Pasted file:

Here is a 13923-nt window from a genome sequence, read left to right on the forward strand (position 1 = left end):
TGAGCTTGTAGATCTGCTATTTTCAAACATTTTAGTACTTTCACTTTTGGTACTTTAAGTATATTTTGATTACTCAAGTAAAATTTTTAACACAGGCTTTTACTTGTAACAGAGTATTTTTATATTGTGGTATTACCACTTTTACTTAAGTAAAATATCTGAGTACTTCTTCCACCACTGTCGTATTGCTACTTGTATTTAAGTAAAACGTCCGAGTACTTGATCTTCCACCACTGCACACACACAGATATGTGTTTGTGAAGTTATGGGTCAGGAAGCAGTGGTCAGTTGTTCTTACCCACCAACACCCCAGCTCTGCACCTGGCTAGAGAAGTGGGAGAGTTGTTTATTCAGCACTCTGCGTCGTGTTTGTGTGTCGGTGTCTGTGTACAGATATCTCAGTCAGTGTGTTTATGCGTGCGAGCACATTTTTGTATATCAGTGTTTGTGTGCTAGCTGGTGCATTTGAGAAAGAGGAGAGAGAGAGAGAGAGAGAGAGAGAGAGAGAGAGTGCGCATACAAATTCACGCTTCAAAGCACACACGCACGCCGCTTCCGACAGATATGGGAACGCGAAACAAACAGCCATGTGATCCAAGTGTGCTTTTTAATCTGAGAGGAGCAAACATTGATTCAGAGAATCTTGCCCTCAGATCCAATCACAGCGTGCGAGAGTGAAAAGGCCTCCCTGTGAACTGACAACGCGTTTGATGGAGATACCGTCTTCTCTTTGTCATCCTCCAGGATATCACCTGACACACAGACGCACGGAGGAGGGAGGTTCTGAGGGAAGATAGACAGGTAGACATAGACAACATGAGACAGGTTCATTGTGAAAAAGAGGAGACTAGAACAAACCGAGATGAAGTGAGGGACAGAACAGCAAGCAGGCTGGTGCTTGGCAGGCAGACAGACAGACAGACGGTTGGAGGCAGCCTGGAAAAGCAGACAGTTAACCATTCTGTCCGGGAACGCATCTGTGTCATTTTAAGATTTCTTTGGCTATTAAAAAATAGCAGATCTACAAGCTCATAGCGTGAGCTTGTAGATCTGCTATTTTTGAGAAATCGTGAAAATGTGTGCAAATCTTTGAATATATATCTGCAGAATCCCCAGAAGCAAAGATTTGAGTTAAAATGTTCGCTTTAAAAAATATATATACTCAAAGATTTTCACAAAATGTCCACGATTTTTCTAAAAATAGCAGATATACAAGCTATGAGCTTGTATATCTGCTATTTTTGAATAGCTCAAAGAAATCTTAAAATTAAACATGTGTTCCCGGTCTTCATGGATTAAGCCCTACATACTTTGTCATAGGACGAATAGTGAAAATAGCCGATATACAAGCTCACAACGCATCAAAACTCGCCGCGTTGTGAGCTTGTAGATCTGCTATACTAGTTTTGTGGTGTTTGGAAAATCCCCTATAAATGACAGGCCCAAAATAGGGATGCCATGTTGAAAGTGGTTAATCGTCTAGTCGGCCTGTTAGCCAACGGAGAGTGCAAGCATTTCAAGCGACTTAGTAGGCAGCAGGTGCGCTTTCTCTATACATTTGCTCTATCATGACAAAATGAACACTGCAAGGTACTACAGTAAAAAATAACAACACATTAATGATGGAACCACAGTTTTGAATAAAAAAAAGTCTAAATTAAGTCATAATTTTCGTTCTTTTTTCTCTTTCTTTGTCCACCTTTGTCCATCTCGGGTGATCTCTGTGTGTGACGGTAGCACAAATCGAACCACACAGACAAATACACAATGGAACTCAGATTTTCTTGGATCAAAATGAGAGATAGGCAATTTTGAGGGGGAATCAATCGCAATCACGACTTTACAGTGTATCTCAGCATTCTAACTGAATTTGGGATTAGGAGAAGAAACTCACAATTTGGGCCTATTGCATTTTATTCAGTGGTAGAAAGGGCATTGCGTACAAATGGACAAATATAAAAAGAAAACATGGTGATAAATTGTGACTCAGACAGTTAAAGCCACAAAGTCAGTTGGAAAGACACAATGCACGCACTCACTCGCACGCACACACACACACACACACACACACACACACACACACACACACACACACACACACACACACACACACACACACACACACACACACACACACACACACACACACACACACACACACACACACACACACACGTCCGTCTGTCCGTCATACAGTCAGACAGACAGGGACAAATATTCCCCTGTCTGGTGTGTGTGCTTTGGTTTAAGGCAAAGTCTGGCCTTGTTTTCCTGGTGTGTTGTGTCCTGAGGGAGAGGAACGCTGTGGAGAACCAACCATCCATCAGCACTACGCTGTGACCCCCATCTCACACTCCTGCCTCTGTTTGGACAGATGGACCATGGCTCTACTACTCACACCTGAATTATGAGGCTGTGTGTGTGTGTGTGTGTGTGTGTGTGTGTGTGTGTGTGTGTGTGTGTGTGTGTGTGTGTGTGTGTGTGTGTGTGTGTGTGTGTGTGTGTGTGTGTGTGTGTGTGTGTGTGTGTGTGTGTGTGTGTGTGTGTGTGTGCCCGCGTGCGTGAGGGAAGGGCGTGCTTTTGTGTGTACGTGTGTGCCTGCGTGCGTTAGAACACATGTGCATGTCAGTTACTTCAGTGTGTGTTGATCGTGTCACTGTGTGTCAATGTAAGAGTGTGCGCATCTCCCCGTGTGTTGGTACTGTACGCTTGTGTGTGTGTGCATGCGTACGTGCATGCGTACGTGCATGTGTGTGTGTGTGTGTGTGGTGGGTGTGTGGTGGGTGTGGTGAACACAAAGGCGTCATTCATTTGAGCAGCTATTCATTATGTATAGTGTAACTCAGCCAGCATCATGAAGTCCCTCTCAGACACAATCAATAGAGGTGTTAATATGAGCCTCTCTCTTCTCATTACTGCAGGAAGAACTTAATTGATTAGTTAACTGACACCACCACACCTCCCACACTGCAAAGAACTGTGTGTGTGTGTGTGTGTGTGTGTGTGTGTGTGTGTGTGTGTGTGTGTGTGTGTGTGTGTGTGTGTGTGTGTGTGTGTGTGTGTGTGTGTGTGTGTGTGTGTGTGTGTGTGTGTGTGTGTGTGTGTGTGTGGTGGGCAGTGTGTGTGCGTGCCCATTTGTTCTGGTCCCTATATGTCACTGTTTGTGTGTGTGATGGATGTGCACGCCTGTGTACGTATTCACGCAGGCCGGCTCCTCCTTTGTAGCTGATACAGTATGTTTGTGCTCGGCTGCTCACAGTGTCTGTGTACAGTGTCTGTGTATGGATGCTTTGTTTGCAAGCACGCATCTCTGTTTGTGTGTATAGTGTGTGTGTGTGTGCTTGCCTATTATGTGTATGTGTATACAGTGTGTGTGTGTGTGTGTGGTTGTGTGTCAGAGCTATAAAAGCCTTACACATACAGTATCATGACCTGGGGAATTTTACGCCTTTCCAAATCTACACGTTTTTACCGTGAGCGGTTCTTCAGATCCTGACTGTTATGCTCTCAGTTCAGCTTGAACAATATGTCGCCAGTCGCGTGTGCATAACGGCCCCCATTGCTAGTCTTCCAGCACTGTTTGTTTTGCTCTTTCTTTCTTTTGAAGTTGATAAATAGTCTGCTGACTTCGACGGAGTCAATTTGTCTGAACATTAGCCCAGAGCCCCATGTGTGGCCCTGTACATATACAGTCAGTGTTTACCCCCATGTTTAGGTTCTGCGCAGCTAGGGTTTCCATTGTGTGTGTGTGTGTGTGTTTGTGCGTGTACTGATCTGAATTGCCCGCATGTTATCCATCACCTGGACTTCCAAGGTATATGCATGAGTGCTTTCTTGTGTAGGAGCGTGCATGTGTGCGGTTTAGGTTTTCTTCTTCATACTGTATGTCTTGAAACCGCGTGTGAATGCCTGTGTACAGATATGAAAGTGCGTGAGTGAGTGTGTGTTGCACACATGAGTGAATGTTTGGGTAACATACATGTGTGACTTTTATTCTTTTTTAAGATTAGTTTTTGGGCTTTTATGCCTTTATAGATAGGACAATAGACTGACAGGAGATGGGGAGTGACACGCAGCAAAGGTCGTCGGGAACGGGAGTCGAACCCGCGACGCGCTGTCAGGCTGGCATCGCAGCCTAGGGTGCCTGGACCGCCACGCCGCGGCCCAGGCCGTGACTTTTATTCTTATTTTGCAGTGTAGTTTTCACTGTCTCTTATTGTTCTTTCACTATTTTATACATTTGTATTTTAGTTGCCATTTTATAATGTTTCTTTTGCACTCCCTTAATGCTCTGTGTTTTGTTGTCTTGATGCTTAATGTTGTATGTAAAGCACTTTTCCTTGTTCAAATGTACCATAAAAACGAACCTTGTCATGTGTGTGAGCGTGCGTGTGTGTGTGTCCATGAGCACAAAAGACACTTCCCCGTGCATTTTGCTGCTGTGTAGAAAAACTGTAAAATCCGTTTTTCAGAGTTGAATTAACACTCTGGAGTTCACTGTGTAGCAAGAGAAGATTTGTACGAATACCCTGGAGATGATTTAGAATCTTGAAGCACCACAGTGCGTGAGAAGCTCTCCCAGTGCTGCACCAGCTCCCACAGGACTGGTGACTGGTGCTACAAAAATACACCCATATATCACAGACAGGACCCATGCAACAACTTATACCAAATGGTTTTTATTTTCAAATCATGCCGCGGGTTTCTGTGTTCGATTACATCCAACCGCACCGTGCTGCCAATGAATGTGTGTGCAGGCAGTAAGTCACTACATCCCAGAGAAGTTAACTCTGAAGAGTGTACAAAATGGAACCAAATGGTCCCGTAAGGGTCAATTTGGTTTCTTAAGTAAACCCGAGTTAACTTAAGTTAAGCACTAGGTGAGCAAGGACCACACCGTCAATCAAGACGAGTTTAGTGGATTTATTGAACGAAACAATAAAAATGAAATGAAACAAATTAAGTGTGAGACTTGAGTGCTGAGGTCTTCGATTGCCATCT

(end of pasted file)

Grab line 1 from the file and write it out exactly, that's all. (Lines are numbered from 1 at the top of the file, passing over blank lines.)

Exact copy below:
Here is a 13923-nt window from a genome sequence, read left to right on the forward strand (position 1 = left end):